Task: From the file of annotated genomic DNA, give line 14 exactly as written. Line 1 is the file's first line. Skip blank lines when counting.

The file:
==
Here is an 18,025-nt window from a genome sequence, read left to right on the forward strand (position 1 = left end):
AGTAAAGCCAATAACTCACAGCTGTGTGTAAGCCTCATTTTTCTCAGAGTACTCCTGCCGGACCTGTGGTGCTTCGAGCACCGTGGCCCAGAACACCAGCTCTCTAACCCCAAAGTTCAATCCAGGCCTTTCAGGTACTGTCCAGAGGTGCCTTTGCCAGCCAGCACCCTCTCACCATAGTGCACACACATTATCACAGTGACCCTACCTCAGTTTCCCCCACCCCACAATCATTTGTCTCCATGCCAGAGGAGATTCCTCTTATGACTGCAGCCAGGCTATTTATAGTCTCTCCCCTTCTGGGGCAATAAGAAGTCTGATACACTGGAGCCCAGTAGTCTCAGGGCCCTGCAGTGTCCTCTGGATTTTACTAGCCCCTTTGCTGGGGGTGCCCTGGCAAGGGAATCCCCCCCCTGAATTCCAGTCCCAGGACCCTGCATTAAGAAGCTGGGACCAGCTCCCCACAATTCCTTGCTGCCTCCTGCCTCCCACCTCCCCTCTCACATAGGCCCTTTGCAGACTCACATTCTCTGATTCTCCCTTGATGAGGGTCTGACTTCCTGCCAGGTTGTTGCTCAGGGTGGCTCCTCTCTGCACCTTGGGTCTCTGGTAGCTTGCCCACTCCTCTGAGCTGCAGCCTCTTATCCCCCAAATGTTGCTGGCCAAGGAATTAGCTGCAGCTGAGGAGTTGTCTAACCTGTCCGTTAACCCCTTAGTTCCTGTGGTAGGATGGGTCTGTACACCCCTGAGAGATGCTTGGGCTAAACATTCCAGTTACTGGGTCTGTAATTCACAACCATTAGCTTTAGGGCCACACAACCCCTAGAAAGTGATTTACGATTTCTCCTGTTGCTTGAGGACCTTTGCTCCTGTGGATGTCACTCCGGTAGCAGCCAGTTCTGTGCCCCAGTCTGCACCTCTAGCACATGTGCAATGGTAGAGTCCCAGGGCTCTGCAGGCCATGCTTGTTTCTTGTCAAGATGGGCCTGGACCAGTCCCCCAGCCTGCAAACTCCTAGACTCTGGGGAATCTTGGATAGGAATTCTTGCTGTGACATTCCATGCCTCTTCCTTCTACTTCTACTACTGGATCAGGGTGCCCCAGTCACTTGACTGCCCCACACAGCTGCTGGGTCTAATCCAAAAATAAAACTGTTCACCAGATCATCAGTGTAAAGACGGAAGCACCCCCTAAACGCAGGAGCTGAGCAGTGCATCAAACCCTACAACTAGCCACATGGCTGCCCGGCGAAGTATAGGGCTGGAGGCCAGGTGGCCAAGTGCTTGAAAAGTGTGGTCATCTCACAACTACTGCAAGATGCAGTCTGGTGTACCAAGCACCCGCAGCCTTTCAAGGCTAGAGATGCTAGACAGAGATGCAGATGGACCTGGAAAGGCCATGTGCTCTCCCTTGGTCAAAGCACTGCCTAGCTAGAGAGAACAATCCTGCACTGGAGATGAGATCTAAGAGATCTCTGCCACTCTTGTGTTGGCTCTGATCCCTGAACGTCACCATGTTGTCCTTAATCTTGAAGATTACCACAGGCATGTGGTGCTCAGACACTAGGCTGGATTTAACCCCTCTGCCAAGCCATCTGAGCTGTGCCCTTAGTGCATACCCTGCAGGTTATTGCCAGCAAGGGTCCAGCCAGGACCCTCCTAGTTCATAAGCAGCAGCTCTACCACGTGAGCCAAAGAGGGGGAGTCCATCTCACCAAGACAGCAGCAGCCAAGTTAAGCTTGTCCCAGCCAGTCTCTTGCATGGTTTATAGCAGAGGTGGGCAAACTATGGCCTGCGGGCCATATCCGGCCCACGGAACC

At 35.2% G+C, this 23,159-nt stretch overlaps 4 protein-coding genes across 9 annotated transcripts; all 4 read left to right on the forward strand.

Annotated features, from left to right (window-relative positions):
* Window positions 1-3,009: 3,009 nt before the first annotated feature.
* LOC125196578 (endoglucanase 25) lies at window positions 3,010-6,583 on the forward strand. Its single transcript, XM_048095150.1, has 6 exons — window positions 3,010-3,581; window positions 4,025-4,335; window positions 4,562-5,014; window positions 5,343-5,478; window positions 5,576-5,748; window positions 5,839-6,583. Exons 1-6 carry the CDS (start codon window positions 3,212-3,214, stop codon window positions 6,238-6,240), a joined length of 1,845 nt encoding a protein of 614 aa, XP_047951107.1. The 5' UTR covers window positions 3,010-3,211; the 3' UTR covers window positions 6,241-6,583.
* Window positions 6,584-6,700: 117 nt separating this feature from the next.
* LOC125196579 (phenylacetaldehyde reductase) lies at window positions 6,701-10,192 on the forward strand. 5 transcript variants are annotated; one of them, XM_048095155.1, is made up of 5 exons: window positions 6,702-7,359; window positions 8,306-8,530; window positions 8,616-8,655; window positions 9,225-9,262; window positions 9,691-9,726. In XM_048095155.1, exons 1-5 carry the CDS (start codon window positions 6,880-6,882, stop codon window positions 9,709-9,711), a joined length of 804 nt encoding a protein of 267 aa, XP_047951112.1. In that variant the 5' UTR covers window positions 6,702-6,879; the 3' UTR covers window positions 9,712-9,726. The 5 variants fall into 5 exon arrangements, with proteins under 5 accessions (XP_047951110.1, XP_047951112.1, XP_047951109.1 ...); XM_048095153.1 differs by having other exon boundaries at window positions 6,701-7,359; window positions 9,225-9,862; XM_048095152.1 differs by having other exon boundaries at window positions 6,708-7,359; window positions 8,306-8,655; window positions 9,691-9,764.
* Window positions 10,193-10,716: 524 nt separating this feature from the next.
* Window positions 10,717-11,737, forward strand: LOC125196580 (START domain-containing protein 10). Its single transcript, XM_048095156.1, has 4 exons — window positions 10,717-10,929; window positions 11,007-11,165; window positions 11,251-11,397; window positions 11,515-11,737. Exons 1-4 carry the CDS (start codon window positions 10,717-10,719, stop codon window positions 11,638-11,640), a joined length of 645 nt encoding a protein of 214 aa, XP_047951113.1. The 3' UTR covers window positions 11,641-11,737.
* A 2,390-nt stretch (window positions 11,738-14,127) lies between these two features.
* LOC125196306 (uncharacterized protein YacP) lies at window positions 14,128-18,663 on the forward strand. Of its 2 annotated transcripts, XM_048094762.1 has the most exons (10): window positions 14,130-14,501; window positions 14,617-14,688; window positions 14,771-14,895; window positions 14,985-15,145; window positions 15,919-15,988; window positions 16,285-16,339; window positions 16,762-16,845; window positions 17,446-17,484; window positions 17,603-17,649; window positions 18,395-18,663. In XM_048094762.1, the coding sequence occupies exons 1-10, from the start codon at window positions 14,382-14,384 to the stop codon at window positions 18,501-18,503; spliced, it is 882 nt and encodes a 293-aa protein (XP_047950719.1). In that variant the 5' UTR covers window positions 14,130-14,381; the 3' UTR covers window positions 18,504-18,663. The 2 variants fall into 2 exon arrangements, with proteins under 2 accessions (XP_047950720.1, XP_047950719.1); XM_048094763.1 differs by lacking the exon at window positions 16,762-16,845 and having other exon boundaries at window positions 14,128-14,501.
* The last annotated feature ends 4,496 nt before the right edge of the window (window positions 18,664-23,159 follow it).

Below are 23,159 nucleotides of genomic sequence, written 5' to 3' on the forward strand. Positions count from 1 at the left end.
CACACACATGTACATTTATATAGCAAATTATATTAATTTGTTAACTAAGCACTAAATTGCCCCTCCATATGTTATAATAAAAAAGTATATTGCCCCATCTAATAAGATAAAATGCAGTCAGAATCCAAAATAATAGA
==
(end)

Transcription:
Below are 23,159 nucleotides of genomic sequence, written 5' to 3' on the forward strand. Positions count from 1 at the left end.